studies alone to be certain enough to recommend delisting at that time 
(Miller et al. 2000, p. 8; Stevens et al. 2000, p. 7; Culver et al. 
2007, p. 3; Service 2011, pp. 8-9). The subsequent publication of a 
larger, more comprehensive study on the genetics of the Kanab 
ambersnail and the Oxyloma genus (Culver et al. 2013, entire) resulted 
in our proposed rule to delist Kanab ambersnail based on new taxonomic 
information indicating that it was not a valid taxon, published in the 
Federal Register on January 6, 2020 (85 FR 487). Please refer to that 
proposed rule for a more detailed description of the Federal actions 
concerning this species that occurred prior to November 26, 2019.

Species Description and Habitat Information

    It is our intent to discuss only those topics directly related to 
delisting the Kanab ambersnail in this rule. For more information on 
the description, biology, ecology, and habitat of the Kanab ambersnail, 
please refer to the final listing rule published in the Federal 
Register on April 17, 1992 (57 FR 13657); the Kanab ambersnail recovery 
plan (Service 1995); the most recent 5-year review for the Kanab 
ambersnail completed in July 2011 (Service 2011); or any of the 
documents referenced by this rule. The Service documents, personal 
communications, and a list of cited literature are available as 
supporting materials on http://www.regulations.gov under Docket No. 
    The Kanab ambersnail (Oxyloma haydeni kanabensis) was taxonomically 
identified as a terrestrial snail in the family Succineidae. Succineids 
are usually referred to as ambersnails due to their mottled grayish-
amber to yellowish-amber colored shells (Sorensen and Nelson 2002, p.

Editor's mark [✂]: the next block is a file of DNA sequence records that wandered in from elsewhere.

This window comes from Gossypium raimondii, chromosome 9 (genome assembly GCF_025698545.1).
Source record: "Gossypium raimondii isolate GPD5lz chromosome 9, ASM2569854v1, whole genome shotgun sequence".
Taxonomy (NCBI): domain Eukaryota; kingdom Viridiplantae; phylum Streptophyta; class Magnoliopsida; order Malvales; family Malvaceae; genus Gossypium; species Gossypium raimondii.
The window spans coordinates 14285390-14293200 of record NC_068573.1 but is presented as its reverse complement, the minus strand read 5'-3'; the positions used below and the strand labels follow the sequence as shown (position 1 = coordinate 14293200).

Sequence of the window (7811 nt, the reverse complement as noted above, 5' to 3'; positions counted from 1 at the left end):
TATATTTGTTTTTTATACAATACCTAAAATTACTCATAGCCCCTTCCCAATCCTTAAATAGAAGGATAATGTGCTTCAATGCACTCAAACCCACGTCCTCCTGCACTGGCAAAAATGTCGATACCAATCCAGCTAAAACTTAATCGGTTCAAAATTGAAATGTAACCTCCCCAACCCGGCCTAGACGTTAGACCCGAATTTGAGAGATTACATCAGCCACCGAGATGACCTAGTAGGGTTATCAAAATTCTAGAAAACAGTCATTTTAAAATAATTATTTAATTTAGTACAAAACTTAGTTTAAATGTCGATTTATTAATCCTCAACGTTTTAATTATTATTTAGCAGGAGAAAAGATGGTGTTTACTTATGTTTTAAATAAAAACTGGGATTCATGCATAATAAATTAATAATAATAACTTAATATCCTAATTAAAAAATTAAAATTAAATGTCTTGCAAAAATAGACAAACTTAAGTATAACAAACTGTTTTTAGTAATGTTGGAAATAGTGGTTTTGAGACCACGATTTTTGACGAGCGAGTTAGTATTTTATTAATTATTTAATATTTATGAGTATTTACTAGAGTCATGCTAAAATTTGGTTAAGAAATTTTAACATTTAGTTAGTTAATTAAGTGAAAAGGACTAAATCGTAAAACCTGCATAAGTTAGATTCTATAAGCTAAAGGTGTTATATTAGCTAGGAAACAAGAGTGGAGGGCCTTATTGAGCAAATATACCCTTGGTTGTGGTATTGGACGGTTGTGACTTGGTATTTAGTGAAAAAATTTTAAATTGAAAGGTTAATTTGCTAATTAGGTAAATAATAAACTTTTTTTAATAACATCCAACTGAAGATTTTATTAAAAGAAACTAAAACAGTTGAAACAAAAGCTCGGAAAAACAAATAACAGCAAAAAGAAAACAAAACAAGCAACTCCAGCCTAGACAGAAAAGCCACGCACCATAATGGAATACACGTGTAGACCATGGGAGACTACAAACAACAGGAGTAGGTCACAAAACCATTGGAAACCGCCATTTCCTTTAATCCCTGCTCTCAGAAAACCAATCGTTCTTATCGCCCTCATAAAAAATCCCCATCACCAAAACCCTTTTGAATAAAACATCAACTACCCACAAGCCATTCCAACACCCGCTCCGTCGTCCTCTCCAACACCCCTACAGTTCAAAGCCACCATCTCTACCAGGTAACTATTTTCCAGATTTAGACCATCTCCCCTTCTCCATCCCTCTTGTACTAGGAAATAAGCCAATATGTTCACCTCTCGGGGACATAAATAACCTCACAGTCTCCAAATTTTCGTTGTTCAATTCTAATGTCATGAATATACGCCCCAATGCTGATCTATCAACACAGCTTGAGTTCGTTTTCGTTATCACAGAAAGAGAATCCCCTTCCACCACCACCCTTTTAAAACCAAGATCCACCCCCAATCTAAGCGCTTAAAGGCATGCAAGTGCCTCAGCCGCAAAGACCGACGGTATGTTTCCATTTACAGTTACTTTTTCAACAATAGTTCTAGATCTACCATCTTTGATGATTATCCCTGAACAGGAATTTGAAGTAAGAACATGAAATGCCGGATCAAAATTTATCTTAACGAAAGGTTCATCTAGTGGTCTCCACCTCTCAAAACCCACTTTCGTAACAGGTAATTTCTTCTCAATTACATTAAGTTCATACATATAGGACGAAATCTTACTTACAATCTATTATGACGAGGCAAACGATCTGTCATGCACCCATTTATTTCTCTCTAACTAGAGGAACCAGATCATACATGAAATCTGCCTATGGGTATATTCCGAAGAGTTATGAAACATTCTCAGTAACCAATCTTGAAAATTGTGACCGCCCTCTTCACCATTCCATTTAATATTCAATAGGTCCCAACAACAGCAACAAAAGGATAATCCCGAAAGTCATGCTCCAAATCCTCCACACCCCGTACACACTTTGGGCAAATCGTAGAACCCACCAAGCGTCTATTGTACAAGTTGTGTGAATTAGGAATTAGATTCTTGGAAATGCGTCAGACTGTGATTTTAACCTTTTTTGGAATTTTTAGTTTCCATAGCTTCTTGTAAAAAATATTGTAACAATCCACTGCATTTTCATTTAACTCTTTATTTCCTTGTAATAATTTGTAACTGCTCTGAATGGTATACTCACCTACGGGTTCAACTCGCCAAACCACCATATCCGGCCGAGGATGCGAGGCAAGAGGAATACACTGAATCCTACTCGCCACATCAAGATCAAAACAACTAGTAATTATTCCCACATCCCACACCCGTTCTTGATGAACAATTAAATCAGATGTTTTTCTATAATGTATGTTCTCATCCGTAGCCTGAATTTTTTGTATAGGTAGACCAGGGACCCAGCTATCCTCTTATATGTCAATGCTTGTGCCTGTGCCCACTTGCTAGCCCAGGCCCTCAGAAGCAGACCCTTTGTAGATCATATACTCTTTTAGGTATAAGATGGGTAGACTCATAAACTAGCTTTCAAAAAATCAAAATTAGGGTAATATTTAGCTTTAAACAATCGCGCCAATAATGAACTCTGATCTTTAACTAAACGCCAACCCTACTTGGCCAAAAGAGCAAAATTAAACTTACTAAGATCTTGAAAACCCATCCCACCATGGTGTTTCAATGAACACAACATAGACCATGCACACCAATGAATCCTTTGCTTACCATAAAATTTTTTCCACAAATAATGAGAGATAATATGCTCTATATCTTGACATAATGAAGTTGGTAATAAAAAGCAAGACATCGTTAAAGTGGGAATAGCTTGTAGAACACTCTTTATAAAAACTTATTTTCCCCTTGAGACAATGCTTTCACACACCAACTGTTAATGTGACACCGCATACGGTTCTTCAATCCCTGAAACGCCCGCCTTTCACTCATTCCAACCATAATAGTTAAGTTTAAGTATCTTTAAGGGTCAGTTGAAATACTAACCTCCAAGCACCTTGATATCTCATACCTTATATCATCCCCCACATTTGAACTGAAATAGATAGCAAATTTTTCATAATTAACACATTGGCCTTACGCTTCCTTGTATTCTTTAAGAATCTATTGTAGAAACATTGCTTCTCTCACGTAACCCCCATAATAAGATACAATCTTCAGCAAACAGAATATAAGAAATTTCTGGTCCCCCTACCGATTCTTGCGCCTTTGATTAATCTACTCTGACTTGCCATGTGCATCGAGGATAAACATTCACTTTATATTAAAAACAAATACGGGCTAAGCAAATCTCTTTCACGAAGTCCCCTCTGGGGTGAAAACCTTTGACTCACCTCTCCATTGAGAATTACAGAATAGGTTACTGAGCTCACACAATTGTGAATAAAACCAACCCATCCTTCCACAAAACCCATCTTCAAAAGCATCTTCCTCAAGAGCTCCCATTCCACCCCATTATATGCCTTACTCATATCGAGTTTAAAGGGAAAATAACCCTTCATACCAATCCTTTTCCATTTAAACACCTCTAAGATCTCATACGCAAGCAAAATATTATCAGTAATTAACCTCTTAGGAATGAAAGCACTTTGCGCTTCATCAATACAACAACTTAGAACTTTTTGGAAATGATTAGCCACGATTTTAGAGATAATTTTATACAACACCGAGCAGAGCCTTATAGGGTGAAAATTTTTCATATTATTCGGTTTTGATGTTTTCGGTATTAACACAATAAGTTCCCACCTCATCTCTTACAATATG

The Kanab ambersnail typically inhabits marshes and other wetlands 
watered by springs and seeps at the base of sandstone or limestone 
cliffs (Clarke 1991, pp. 28-29; Spamer and Bogan 1993, p. 296; Meretsky 
et al. 2002, p. 309). Habitat vegetation can consist of cattail (Typha 
domingensis), sedge (Juncus spp.), native crimson monkeyflower (Mimulus 
cardinalis), watercress (Nasturtium officinale), native water sedge 
(Carex aquatilis), and maidenhair fern (Adiantum capillus-veneris) (57 
FR 13657, April 17, 1992; Stevens et al. 1997, p. 6; Sorensen 2005, p. 
3). The Kanab ambersnail often inhabits dead and decaying litter and 
live stems of plants (Service 2011, p. 11).
    When the Kanab ambersnail was listed, we knew of two populations in 
Utah (Three Lakes and Kanab Creek Canyon) and one population in Arizona 
(Vasey's Paradise) (57 FR 13657, April 17, 1992). The Kanab Creek 
Canyon population in Utah was extirpated by 1991, after dewatering of 
the seep for livestock use severely reduced the available habitat. 
Kanab ambersnails were last found there in 1990, when three individuals 
were identified (Service 2011, p. 12). Currently, there are two